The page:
Remote-control tool wobbles offline, blames bad passwords for compromises.Â Updated TeamViewer users say their computers were hijacked and bank accounts emptied all while the software company’s systems mysteriously fell offline. TeamViewer denies it has been hacked.
In the past 24 hours, we’ve seen a spike in complaints from people who say their PCs, Macs and servers were taken over via the widely used remote-control tool on their machines. Even users with strong passwords and two-factor authentication enabled on their TeamViewer accounts say they were hit.
It appears miscreants gained control of victims’ TeamViewer web accounts, and used those to connect into computers, where they seized web browsers to empty PayPal accounts, access webmail, and order stuff from Amazon and eBay.
“Hackers got everything from me,” Doug, an Idaho-based Twitch streamer who was looking forward to celebrating his birthday today with his wife and two kids, told The Register.
“They remote connected in at 5AM MT, went into my Chrome and used my PayPal to buy about $3k worth of gift cards. And yes, I had two-factor authentication.”
Over on Reddit, people were lining up with tales of their systems being compromised via TeamViewer, sparking fears the platform had been hacked. TeamViewer makes remote-control clients for Windows, OS X, Linux, Chrome OS, iOS and Android.
“I never expected this to happen, but it did,” wrote Redditor Eric1084.
“When I sat down on my chair, I saw my mouse is moving across the screen. Of course, I immediately revoked remote control, and asked who [the hacker] is. At that point, he disconnected, and attempted to connect to my Ubuntu server, which has all my backups. Good thing I connected to [the server] right after he remote’d into my workstation. I revoked his permission before he tried to open Firefox. Immediately after, I started panicking, and thought he just stole all my passwords.”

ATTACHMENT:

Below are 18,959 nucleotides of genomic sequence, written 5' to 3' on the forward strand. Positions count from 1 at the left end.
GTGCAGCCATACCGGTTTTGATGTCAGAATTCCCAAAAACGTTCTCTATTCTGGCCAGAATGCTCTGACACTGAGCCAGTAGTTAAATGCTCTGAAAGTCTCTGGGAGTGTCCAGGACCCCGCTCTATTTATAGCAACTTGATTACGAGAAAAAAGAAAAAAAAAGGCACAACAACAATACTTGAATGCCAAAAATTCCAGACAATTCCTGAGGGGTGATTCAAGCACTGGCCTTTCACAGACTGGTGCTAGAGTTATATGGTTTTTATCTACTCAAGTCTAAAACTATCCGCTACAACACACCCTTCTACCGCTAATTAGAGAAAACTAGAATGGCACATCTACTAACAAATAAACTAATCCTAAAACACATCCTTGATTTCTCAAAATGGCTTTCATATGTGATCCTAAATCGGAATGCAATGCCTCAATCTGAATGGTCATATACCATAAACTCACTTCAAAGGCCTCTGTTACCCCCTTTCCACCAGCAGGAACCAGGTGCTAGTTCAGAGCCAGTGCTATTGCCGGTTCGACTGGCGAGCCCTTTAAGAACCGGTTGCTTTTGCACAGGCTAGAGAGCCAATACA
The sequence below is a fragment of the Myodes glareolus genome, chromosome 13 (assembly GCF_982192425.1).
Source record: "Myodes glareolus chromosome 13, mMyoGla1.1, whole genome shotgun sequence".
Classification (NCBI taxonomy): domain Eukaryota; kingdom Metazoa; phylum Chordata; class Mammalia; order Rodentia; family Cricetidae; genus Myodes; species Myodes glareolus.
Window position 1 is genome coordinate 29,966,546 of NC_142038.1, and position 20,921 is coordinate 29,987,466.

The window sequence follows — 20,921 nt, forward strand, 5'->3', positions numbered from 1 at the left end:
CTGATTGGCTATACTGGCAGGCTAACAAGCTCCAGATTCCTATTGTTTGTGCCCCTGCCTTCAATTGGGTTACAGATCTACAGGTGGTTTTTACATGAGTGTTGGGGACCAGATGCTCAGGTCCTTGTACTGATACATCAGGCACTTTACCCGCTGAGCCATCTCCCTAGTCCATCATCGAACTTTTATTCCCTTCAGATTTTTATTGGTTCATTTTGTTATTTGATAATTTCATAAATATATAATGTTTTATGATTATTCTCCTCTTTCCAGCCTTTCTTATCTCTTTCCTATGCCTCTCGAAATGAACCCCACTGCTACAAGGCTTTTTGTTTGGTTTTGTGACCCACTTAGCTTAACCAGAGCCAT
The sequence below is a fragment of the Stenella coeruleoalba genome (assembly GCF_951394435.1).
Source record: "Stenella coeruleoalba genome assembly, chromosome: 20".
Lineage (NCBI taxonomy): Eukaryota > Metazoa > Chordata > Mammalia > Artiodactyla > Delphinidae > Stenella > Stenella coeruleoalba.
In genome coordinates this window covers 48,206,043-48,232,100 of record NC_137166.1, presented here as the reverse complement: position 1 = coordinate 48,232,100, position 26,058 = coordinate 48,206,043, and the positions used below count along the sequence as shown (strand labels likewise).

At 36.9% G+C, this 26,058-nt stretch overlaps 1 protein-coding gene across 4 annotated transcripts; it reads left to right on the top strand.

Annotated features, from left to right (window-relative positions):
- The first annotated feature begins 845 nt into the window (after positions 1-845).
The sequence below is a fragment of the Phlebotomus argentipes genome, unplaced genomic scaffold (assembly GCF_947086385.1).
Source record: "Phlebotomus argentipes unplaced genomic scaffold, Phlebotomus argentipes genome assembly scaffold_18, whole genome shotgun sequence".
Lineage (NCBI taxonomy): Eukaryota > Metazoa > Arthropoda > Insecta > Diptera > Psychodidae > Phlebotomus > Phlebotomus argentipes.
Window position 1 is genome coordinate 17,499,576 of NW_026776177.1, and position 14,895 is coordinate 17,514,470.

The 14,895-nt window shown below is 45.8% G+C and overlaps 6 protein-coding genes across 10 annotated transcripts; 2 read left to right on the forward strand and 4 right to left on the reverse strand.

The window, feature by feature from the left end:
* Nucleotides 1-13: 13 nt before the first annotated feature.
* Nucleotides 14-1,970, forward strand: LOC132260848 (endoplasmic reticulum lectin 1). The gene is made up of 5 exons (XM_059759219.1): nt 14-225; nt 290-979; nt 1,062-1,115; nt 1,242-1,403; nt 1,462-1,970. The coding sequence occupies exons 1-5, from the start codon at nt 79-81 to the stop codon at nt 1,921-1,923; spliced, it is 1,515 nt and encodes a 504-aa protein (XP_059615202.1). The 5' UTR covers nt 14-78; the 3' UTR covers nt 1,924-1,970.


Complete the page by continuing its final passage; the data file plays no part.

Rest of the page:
Another Redditor, famguy07, added: “I had the same thing happen to me tonight. Luckily I was playingRocket League. I terminated [the connection] after less than 10 seconds. Once it clicked in my brain what had happened, I logged into my server and exited TeamViewer to deal with it later.”
Pouring further fuel on the fire that TeamViewer had been infiltrated by criminals, at about 0700 Pacific Time (1500 in the UK) today TeamViewer suffered an outage lasting at least three hours, which knocked its website offline and left people unable to connect to their computers remotely.
It’s claimed TeamViewer.com’s DNS was screwed up during the IT snafu, thus stopping people from getting through to the Germany-based company’s servers. We’ve heard that its DNS servers were pointing towards Chinese IP addresses at one point, but we haven’t been able to verify that.
TeamViewer has said sorry for the downtime.
After getting its systems back online, TeamViewer insisted that its security was not breached. In a statement bizarrely dated last week but referencing today’s events, the biz instead blamed “careless use” of passwords by its customers. People aren’t using strong enough credentials, or are reusing passwords from websites that have been hacked â€“ such as LinkedIn and Tumblr, we’re told.
“Users are still using the same password across multiple user accounts with various suppliers. While many suppliers have proper security means in place, others are vulnerable,” the company said.
TeamViewer spokesman Axel Schmidt told The Register by phone from Germany tonight that his company has not found any sign of a breach, and suggested people who have been hijacked contact the police.
It is possible that some folks have been caught out by password reuse, or by weak passwords, or by a Windows Trojan disguised as an Adobe Flash update that’s doing the rounds using TeamViewer to backdoor machines.
Yet, we’ve heard from people who have used passwords unique to TeamViewer, who have enabled two-factor authentication, and have found no malware on their computers, losing control of their systems in the past few days via TeamViewer. It’s possible the DNS cockup was part of an elaborate plan by cyber-fiends to intercept people’s logins and swipe their passwords, but the company is adamant there was no security breach.
If you do use TeamViewer, now would be a good time to triple check your password and security settings to keep miscreants out, and inspect your connection logs and your web browser history for any unauthorized accesses. Â®
Updated to add
In a second statement today, TeamViewer said its DNS systems fell offline because they were pummeled by a denial-of-service attack. “TeamViewer experienced network issues because of the DoS-attack to DNS servers and fixed them,” the biz said. “There is no security breach at TeamViewer.”